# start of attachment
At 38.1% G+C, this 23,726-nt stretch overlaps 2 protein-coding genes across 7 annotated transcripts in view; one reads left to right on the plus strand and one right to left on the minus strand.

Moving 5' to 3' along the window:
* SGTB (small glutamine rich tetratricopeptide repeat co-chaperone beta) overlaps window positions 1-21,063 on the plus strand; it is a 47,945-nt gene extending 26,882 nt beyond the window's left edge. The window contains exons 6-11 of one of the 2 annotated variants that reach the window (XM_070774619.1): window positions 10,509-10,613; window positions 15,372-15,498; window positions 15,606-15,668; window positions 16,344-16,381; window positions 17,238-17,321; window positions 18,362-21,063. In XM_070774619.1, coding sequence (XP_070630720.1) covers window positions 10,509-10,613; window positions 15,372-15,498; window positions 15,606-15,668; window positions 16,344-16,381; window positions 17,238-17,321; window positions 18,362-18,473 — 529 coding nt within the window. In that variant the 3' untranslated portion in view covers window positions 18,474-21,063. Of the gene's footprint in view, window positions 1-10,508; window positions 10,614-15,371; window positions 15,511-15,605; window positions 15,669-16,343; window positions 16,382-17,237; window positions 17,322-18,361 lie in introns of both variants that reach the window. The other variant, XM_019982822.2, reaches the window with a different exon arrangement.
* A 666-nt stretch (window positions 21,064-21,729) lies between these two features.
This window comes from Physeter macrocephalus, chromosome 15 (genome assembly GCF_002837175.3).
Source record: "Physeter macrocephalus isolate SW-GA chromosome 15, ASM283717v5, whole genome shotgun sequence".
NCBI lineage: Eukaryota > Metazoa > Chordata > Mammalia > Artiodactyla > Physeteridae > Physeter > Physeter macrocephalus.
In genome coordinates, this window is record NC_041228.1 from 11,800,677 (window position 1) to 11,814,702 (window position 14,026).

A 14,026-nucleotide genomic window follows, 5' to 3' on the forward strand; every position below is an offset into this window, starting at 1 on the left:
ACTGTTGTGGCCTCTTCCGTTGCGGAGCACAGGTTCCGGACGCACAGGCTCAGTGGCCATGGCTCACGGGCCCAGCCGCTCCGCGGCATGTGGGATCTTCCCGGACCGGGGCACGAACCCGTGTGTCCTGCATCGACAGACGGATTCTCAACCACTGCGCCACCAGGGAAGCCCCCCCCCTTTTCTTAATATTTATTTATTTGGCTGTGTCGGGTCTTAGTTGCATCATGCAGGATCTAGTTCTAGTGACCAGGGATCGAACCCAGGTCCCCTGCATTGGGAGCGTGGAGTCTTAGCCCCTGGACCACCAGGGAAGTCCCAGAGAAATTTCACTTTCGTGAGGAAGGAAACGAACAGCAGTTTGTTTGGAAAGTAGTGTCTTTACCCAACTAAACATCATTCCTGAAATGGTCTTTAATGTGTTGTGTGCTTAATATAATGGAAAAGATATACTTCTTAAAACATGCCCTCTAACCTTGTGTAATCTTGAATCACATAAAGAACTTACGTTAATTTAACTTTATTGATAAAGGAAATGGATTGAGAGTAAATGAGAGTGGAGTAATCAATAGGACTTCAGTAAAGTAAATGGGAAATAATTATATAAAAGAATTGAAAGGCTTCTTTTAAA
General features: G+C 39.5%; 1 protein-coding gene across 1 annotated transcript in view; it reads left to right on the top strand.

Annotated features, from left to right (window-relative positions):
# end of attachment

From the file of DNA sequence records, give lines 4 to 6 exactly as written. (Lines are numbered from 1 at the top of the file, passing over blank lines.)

* A 666-nt stretch (window positions 21,064-21,729) lies between these two features.
This window comes from Physeter macrocephalus, chromosome 15 (genome assembly GCF_002837175.3).
Source record: "Physeter macrocephalus isolate SW-GA chromosome 15, ASM283717v5, whole genome shotgun sequence".